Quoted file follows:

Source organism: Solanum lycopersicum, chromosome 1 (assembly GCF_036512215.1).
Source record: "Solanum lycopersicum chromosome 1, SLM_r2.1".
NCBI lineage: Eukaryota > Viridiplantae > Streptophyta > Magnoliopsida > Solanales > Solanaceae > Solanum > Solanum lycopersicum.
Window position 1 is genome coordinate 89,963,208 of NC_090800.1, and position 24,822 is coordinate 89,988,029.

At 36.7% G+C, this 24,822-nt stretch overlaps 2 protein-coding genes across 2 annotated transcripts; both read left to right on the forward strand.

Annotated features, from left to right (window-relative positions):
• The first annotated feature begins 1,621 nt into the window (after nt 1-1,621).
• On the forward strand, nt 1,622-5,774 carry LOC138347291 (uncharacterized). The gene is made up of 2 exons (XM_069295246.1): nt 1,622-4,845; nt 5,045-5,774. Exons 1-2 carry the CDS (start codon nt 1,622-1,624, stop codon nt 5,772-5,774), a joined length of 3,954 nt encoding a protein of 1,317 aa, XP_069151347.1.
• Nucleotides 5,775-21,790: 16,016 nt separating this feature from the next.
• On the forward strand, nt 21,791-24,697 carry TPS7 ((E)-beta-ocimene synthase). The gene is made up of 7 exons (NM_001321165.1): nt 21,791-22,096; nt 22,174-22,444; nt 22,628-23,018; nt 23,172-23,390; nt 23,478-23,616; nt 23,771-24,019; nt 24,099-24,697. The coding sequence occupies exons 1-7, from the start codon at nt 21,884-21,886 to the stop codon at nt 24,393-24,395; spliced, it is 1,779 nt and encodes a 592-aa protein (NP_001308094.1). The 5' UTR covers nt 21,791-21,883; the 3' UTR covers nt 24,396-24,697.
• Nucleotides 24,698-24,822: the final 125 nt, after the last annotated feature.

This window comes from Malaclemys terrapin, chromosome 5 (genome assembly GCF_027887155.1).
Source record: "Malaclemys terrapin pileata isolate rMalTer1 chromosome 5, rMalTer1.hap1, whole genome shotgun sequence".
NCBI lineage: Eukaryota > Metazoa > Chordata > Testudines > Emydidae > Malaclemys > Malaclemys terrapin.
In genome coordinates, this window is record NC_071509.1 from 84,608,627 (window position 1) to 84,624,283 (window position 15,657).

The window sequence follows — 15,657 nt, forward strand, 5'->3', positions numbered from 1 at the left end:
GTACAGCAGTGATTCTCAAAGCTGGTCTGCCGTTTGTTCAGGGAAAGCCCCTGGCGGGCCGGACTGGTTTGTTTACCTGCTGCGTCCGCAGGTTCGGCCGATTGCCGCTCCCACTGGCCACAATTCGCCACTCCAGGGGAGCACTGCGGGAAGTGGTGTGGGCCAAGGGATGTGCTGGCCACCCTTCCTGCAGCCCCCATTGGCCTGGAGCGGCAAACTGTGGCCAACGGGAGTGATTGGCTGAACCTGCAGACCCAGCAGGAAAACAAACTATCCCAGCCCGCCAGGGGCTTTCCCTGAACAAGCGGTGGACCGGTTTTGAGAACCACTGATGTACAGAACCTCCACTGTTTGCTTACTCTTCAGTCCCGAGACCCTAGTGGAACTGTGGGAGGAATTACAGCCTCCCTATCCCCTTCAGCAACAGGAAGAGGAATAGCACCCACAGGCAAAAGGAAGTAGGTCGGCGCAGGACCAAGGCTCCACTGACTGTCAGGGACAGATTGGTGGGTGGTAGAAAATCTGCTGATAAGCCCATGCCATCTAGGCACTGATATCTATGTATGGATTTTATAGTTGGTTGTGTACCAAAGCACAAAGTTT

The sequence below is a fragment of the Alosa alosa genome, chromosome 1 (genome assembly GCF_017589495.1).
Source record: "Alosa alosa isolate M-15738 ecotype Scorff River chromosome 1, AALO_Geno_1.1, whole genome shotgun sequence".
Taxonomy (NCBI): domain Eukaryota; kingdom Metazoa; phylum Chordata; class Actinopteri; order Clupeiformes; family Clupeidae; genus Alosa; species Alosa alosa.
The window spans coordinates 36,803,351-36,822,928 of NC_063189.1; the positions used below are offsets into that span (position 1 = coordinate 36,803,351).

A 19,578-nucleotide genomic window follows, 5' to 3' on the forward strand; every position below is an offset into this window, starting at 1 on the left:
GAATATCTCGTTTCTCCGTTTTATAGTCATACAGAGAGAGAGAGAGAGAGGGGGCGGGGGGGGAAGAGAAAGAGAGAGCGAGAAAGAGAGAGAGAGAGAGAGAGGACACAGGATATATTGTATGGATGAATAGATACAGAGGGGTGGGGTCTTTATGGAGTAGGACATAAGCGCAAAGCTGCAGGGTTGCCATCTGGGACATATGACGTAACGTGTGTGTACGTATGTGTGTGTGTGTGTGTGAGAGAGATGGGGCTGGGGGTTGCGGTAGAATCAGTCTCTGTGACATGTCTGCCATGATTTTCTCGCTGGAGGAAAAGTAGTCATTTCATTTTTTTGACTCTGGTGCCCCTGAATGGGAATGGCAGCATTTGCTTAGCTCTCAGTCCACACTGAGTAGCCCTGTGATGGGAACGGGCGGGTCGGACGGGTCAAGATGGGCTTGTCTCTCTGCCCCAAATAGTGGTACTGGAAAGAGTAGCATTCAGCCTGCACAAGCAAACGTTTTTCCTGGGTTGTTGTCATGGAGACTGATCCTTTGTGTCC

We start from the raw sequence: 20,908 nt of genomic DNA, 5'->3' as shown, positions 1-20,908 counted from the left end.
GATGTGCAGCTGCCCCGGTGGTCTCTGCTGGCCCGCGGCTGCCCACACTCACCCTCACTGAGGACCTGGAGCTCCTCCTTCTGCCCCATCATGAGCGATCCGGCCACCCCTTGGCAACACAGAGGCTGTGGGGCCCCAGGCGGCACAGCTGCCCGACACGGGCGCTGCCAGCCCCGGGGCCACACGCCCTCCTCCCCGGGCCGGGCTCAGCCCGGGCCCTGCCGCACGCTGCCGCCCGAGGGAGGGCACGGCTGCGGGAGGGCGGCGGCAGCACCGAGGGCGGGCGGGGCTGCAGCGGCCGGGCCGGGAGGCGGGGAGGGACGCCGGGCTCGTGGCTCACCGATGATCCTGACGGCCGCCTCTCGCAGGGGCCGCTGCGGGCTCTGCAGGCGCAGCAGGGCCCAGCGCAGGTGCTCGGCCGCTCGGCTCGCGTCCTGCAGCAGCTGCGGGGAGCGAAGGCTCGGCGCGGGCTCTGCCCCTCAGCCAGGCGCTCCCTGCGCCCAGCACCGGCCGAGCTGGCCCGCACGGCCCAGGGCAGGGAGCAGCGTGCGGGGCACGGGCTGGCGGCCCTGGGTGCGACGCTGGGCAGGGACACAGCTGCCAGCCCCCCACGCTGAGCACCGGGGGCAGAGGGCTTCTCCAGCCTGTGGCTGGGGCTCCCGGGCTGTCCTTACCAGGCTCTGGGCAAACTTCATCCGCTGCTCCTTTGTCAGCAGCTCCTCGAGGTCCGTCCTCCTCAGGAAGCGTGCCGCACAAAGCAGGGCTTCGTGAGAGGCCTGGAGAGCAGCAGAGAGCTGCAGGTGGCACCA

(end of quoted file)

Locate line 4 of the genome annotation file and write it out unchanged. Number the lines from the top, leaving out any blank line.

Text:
Window position 1 is genome coordinate 89,963,208 of NC_090800.1, and position 24,822 is coordinate 89,988,029.